If you plan to take any prescription drugs while in China, we recommend that you take a supply to last the entire term. Also pack a prescription from your doctor for any medications you take to China in case your luggage is searched and you need to verify why you are bringing the medication with you. You should consult your doctor prior to departure about the need for any monitoring while abroad. If you plan to purchase medication in China, you will need to present a copy of your prescription and see a Chinese physician to obtain a new one. Prescriptions may be sent through the mail, but the mail is not always reliable and there may be delays in customs, so it is best to bring all of the medication you think you will need for the term.
Bringing an adequate supply of prescription medication is particularly important as prescription medication and even over-the-counter drugs are often restricted from entering China via mail service. The student health insurance program (CISI) can also help with prescription drug replacement/shipment.
If you wear prescription eyeglasses, you should bring a copy of your prescription. It is easy and inexpensive to have glasses made in China. Contact lenses and solutions are also available in China, though not all brands you are familiar with will be available.
Vaccinations are not required for entry to China unless you have come from an area known to have reported cases of yellow fever or cholera. We recommend that you consult the Center for Disease Control and Prevention (CDC) website and also talk with your doctor to determine which vaccines you need before going to China. You should also make sure that all of your regular immunizations are up to date. The CDC also operates an international traveler's hotline that provides up-to-date vaccination requirements for any region or country you select. The number is 1-877-FYI-TRIP (394-8747).
Please also bring a copy of any immunization records with you to China. In the event of a medical emergency, these papers can be a useful reference for the attending medical staff.
We strongly encourage you to obtain insurance against theft and/or damage to your personal effects for the period of time you will be abroad. The Alliance for Global Education does not provide insurance for your possessions. Contact your home insurance provider to see what is covered, how coverage might be extended, and the possibility of renter’s insurance for your time abroad if your program houses you in an apartment.
Registering with your home country Embassy or Consulate
When spending an extended amount of time overseas, it is important to notify the nearest local embassy or consulate of the country in which you are a citizen.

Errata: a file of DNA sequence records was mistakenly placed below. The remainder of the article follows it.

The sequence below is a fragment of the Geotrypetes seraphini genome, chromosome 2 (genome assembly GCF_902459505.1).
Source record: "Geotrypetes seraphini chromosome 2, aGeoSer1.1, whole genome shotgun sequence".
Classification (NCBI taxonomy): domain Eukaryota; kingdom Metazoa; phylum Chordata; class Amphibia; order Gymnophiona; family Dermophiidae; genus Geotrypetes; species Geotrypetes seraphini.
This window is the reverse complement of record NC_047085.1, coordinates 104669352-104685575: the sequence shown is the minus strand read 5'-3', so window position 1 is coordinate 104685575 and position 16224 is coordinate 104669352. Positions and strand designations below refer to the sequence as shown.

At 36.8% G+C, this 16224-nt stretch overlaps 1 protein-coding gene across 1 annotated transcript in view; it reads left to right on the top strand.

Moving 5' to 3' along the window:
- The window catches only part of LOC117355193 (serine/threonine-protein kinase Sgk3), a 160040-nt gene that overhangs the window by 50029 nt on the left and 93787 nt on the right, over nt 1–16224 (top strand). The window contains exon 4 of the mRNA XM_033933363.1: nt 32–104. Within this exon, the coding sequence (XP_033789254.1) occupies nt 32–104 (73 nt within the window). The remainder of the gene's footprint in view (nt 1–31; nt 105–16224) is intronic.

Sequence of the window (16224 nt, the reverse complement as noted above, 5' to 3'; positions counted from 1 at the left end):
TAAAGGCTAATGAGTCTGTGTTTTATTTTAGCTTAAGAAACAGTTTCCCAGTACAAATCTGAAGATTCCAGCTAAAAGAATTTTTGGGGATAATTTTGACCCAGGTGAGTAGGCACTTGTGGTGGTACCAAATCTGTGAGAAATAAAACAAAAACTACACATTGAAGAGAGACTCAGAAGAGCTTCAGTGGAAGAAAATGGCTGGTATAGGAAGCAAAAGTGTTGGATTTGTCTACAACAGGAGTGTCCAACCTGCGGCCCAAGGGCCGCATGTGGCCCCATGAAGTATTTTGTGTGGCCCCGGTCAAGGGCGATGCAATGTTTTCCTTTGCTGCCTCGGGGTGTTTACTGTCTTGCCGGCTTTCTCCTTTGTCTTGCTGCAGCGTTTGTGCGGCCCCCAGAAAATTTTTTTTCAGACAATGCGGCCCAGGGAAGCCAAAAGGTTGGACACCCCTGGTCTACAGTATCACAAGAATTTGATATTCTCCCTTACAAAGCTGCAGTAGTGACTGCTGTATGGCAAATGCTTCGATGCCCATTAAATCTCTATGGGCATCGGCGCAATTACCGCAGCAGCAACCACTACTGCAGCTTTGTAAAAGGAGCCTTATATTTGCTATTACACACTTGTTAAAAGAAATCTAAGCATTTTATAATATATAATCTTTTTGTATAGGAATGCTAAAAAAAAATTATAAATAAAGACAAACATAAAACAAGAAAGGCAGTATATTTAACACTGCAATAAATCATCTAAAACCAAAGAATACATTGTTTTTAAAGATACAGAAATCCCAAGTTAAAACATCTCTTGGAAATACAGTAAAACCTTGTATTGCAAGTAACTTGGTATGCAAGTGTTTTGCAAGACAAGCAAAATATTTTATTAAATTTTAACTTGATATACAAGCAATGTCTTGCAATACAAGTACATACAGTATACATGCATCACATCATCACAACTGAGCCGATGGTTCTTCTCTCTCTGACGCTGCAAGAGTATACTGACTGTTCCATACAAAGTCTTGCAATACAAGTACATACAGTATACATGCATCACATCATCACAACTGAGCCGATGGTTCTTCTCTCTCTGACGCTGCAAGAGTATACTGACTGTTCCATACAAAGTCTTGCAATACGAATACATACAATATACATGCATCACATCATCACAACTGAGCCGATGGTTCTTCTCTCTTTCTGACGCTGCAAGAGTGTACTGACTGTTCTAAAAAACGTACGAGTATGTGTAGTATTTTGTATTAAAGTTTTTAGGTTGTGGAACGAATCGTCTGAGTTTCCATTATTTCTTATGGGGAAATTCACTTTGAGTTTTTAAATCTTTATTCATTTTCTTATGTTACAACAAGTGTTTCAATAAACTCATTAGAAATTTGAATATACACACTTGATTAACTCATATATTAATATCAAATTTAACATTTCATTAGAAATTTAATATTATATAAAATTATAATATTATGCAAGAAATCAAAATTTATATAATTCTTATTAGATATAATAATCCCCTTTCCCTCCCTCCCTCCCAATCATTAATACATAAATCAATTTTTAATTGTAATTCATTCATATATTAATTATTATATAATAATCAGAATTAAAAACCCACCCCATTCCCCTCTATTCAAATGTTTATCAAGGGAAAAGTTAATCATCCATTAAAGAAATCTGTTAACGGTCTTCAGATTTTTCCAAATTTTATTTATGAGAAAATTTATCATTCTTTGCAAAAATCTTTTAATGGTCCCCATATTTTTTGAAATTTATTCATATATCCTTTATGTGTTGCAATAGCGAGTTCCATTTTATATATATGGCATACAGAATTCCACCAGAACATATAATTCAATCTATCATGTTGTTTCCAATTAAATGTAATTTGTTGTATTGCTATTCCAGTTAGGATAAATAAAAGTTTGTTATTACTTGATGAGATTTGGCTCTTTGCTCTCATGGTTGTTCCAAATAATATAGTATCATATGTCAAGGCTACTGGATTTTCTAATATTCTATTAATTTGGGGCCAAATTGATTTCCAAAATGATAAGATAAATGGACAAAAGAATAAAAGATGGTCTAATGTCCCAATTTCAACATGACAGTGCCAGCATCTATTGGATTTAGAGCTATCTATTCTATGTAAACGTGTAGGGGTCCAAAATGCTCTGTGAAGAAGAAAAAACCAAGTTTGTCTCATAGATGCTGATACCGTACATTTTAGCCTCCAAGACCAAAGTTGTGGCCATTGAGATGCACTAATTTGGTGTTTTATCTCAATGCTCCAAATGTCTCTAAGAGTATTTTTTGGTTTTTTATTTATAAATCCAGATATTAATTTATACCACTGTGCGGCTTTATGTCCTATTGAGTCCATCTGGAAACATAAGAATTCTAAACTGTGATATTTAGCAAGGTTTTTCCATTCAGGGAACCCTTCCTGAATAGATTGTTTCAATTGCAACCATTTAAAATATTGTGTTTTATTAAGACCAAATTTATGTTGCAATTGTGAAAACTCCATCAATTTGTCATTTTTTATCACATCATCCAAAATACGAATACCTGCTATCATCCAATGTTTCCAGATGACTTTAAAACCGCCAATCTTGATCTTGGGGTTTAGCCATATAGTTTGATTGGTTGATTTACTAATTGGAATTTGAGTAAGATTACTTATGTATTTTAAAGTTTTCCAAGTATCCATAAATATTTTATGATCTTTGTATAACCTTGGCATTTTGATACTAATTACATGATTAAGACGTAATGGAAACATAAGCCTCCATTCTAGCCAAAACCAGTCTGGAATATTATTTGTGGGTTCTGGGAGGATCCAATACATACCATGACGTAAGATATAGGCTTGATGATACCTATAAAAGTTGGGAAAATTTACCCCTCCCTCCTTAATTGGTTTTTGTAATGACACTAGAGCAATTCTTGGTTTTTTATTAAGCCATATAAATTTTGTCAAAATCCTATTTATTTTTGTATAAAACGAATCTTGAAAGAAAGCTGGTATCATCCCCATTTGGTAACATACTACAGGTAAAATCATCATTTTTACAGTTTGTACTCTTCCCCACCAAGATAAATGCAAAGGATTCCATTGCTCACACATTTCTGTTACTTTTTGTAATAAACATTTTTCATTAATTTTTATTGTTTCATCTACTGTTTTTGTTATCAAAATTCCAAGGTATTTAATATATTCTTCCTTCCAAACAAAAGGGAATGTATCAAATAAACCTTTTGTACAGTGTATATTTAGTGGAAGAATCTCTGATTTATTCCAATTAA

Alliance staff on-site will work with all students to ensure they are properly registered with their respective embassy or consulate upon arriving in China. The Alliance automatically registers all U.S. citizens in the Smart Traveler Enrollment Program (STEP) with the U.S. Embassy in China prior to their arrival. Information recorded in STEP regarding U.S. citizens’ travel plans allows the Department of State to better assist U.S. citizens in case of an emergency. We strongly encourage non-U.S. citizens to review the registration process for their home country and to register before arriving in China.
After you arrive in China, you will exchange your US dollars for Chinese Yuan (CNY), also commonly known as Renminbi (RMB). The unit of currency is called a yuan, and commonly called a kuai. At writing, USD $1 = 6.12 RMB or kuai.
There are a few ways to exchange money, including withdrawing funds from ATM machines or exchanging traveler’s checks. Please note that the Alliance recommendation, based on past students' preferences, is to use ATM cards from specific banks which are noted in the Bank Account section below.
When exchanging money, you will receive a receipt. Keep this receipt, as you may need it when you leave the country and want to exchange renminbi back to dollars. Do not under any circumstances exchange money on the street (on the black market). Not only is it illegal but you’ll often times receive counterfeit bills. You should exchange money at banks, hotels, and stores with authorized tellers.
Credit cards are not widely accepted in China. While they may be used at hotels and some large stores, restaurants, and airlines, most small stores and restaurants do not accept credit cards. If you have a VISA or MasterCard in your name, you may get a cash advance at a Chinese bank. However, fees for accessing money this way are high, often 3% on each transaction, and you often need to pay interest on the money immediately. We recommend that you use this method of accessing money only in an emergency situation and not as a regular way to access all your funds for the term.
A convenient way to withdraw money from your account at home is to use an ATM card that has a VISA or MasterCard logo. However, you should not rely on ATMs as your only source of cash, as sometimes cards do not work at certain ATM machines.
You may withdraw local currency at ATM machines of major local banks (e.g. Bank of China, ICBC, China Construction Bank and CITIC Bank). Usually your home bank will assess a small fee for withdrawing money from a non-affiliated bank. We recommend that you bring more than one ATM or debit card in case one is lost, stolen or gets 'eaten' by an ATM machine.